Business operators say they continue to lose revenue and incurring huge operating costs due to continued power outages.
In an interview, a small-scale entrepreneur based in Limbe, Brian Wasili, said his tech business has taken a knock as he is out of business most of the times.
He said he cannot afford a diesel-powered generator and closes the shop whenever there is power outage.
“On a good day, I make up to K5 000 burning compact discs, formatting cellphones and flash disks and charging phones.
“But now it is difficult to rake in K3 000. My fear is that come month end, I may not be able to settle my debts due to limited funds,” said Wasili.
Chamber for Small and Medium Enterprises (CSME) executive secretary James Chiutsi said 90 percent of small and medium enterprises (SMEs) rely on electricity; hence, economic losses are not avoidable.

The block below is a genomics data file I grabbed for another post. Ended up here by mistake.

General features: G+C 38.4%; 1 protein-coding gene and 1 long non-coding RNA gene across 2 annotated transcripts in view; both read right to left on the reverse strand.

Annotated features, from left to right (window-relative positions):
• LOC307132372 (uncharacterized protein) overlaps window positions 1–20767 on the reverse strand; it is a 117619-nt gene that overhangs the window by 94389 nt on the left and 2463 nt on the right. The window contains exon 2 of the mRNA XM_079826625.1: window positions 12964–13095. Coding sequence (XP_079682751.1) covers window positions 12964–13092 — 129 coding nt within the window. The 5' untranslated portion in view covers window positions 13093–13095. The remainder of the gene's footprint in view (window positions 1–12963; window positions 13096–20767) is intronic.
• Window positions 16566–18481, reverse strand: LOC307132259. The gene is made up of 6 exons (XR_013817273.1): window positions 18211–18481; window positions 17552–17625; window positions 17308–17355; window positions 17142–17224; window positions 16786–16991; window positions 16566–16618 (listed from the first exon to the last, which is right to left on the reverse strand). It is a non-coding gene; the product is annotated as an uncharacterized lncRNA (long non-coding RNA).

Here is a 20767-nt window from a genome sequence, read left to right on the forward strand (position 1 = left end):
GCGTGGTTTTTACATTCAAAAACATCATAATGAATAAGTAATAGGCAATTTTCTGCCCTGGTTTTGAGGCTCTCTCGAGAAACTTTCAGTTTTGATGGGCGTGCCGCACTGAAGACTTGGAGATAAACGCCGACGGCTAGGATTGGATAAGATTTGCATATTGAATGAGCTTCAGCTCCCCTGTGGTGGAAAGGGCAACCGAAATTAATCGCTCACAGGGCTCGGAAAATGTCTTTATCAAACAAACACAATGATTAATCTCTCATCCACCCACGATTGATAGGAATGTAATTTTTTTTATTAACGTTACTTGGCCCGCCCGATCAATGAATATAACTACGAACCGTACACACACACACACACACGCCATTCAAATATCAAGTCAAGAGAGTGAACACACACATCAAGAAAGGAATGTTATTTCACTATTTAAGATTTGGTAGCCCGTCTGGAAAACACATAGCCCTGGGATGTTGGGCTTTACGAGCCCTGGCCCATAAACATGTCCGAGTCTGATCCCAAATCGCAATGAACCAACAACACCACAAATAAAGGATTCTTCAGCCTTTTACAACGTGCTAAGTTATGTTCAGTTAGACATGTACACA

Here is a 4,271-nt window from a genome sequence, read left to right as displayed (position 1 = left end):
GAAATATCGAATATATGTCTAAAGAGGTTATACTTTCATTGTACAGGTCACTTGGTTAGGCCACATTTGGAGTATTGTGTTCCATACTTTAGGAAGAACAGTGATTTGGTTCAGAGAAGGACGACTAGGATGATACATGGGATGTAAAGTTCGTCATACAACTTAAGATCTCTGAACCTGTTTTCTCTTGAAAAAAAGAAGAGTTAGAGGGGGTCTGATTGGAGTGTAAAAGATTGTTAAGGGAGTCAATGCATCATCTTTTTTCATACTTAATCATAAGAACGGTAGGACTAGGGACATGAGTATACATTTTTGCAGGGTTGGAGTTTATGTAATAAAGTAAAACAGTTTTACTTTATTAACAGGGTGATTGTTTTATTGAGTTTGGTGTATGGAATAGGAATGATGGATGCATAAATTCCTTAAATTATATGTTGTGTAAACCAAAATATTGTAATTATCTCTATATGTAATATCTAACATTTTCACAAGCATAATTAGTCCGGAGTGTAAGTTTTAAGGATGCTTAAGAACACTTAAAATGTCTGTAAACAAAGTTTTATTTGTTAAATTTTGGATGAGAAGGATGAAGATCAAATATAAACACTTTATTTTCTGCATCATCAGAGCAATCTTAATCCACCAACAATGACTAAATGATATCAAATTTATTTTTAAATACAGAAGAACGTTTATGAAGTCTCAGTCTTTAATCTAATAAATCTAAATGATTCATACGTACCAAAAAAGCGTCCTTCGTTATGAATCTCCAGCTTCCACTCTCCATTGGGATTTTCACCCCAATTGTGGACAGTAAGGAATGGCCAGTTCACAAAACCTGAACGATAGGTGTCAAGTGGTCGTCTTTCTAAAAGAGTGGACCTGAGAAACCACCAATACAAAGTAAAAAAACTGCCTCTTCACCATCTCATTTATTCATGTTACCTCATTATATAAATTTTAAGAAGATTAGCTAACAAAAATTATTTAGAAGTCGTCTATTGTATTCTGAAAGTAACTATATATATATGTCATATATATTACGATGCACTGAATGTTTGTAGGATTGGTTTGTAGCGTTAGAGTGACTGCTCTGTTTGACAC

He said: “SMEs in manufacturing and others are registering losses once power goes off. We hoped for a small-scale industrial revolution, but intermittent blackouts are certainly hampering our efforts.”
Following the outages of Kapichira Hydro Power Station’s units one and two, which experienced an emergency outage, the country has been facing extended load-shedding lasting up to six hours.
On October 2, Electricity Generation Company (Egenco) issued a statement indicating that the two units, with a capacity of 64.8 megawatts (MW), would be available by October 12 and that generation would normalise.
Egenco spokesperson Moses Gwaza in an earlier interview said the country is now generating only 200MW.
Malawi Confederation of Chambers of Commerce and Industry (MCCCI) said electricity has continued to be one of the most problematic factors for doing business.
MCCCI head of real sector and economic policy Hope Chavula said the electricity outages continue to increase the cost of doing business in the country, but coming up with solutions could help save businesses.
He said by using generators to offset power outages, businesses are incurring unnecessary cost.